They’re … ‘killin’ me, Smalls’
“You’re killin’ me, Smalls.”
Before it became a product in a sponsored Facebook ad that people overwhelmingly tag me in, I was saying this to my girls.
For Ham Porter, it was an utterance born of annoyance. It’s not his best line in the movie. I mean, it’s certainly no “count on it, pee-drinking crap face,” or anything. But “you’re killin’ me, Smalls” is still in the top three Porter quips in The Sandlot.
It’s one of two baseball movie references that I lob regularly at my children, but that they don’t understand. At all.
The other one is “there’s no crying in baseball.” And I say it every single time they cry, because they can’t not laugh as soon as they hear it.
For me, “you’re killin’ me, Smalls” is an utterance born of the F-word.
What? No, dude, frustration! The frustration word!
I know what you were thinking. And I’d like to say that it’s a reflection on you, not me, but if you know me you know that that’s absolutely not true. If you know me, it was entirely the natural conclusion to have drawn.
But this is the newspaper, and I have been instructed to behave like a lady.
So, for our purposes, the F-word for today is “frustration.”
Motherhood, by any other name, is frustration.
It does not matter what any of the diaper commercials try to tell you. It’s lies. It’s all lies. Pampers are dirty, dirty liars. It’s as simple as that.
Being a mom is frustrating. Because, from the moment you bring that warm, wiggly little poop machine in your front door, you will be living an existence devoid of boundaries. For your foreseeable future, there will always, always, be someone either touching your face or calling your name or running around behind you, rekindling fires that you literally just put out.
Frustration is a tricky monster. It feels a lot like anger. I say “feels” for a reason. Because frustration feels like that shadowy borderland between everything’s at least okay, and having a cerebral aneurysm burst and cause a subarachnoid hemorrhage in your nugget, dropping you like a box of hammers.
But frustration and anger are two different things. It’s a subtle nuance.
They’re kind of like fraternal twins.
When someone does something to directly offend or harm you, it’s natural to feel angry. When your five-year-old is just getting her Dali on and painting the rim of the bathroom sink with pink, sparkly, bubblegum princess toothpaste, in such a way that it goes unnoticed until you lean against it to apply makeup and wind up looking like a Slimer victim in Ghostbusters II?
That feeling you get when you realize you’ve been slimed?
I mean, hypothetically. Because I wouldn’t know the first thing about toothpaste on every surface of my home and body except for my perfect offspring’s actual teeth.
But I’m guessing it’s probably really, really frustrating (she said, through grated teeth).
Because, ideally, there would not be toothpaste on any actual physical surface in your home. I mean, I don’t know you, but… you seem pretty normal. It feels like a safe speculation to make. If I’m wrong then, I don’t know. Just roll with it for now, I guess.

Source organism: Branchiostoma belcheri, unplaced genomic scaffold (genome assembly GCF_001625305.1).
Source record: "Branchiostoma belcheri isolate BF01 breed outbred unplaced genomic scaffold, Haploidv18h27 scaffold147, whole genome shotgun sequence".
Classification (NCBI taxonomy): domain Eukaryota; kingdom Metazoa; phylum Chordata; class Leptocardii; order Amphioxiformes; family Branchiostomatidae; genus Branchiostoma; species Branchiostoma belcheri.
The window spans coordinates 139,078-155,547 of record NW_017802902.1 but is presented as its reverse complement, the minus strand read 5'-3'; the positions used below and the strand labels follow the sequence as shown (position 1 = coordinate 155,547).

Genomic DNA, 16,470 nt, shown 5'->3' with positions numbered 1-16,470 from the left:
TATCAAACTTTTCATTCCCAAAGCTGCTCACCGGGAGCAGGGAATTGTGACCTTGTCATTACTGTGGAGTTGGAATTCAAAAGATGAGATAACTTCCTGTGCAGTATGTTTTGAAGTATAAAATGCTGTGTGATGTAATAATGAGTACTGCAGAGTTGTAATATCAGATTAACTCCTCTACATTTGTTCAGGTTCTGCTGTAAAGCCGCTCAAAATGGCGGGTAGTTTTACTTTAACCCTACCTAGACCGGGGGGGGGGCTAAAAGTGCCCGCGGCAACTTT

And later, maybe ask yourself some difficult questions.
But for some reason, even though your child has been up for two hours, she’s managed to get toothpaste on the carpet, the wall, the sink, your straightening iron, three (count ’em, three) of her own shirts, a large chunk of her bangs, and now the only clean pair of work pants you currently posess. Everything but her actual, um, teeth, which you’ve been patiently reminding her to brush for the past 45 minutes while grinding your own, like maize in a mortar, into a fine powder and hate-curling your hair.
But she didn’t intend for you to go to work this morning in a sloppy pair of trousers that you’ll spend the rest of your day trying to de-crust and sheepishly explain to strangers. She wanted the sink to be pretty, ma!
Are you catching the difference here? Frustration is a dissonance between a person’s ideals, their preferences, and actual reality.
Anger is done to you. Frustration?
You do to yourself, son.
I know. It’s the truth, but you don’t have to like it. I don’t like it. It sucks. It sucks hard.
Because it’s just so much more satisfying to assume that all those icky somatic responses to frustration — the creeping thud of your own surging blood pressure on your eardrums, the subtle uprising in the guerilla force that is heart rate, the timid creaking of your clenched jaw, and the gradual shrinkage of your myotic rage pupils, that eventually congeal and peak, like “White Rabbit,” in an almighty mushroom cloud of indiscriminate yuck feels — are someone else’s fault.
Okay, don’t even look at me like that.
Everyone has a different level of frustration tolerance.
Mine happens to be low. Like, really low. Like, I don’t know what an objective measure of frustration tolerance might be, but I’ll bet you twenty bucks, right now, that I’m two standard deviations below average at my baseline.
So what’s the point?
I tell my kids that they’re killin’ me, Smalls, every time I get frustrated. Because it feels like they’re killing me. Because my stupid limbic system is alarmist and reactionary and I hate it. I hate my brain!
And that paragraph right there, above this one? May or may not be a really good example of what low frustration tolerance looks like.
But I know that my beautiful, darling children aren’t actually killing me.
I’m pretty sure they’re not really.
Mostly, I’m pretty sure that they’re not, actually, killing me…